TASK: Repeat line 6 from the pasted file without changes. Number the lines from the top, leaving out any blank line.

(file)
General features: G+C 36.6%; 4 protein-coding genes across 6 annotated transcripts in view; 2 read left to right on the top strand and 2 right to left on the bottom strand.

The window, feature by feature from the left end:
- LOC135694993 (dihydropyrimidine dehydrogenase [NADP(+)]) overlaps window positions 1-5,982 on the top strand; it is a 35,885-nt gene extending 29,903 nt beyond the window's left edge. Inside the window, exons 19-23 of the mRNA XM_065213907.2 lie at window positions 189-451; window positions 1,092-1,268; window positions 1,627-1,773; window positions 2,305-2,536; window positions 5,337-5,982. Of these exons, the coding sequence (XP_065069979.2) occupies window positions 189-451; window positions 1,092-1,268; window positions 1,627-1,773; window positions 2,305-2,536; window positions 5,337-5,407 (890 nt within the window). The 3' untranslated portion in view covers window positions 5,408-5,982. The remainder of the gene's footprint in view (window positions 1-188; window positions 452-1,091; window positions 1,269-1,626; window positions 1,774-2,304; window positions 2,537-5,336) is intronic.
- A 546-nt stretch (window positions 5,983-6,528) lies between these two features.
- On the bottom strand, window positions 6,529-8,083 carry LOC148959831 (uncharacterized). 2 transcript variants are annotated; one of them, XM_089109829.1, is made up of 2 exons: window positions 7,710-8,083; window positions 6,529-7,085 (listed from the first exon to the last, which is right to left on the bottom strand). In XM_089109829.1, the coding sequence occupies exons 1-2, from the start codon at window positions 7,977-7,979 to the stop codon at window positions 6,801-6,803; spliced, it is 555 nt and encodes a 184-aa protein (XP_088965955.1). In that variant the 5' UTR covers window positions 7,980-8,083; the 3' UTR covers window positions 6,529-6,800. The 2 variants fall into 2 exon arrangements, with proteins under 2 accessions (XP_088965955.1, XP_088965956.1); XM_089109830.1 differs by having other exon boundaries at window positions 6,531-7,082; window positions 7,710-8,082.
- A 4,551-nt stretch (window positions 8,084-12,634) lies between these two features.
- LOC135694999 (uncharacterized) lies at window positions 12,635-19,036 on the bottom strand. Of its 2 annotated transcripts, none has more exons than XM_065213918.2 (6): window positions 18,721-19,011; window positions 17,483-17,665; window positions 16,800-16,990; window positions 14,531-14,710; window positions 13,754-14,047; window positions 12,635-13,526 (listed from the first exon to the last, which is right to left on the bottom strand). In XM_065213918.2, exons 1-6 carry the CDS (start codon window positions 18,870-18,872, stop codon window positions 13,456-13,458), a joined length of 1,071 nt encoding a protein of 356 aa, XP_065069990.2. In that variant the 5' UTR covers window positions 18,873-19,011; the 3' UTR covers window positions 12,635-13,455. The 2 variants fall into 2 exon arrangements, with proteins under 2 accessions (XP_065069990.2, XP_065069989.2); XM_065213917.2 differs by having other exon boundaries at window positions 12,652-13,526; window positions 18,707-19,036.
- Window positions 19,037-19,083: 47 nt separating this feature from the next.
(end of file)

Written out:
- A 4,551-nt stretch (window positions 8,084-12,634) lies between these two features.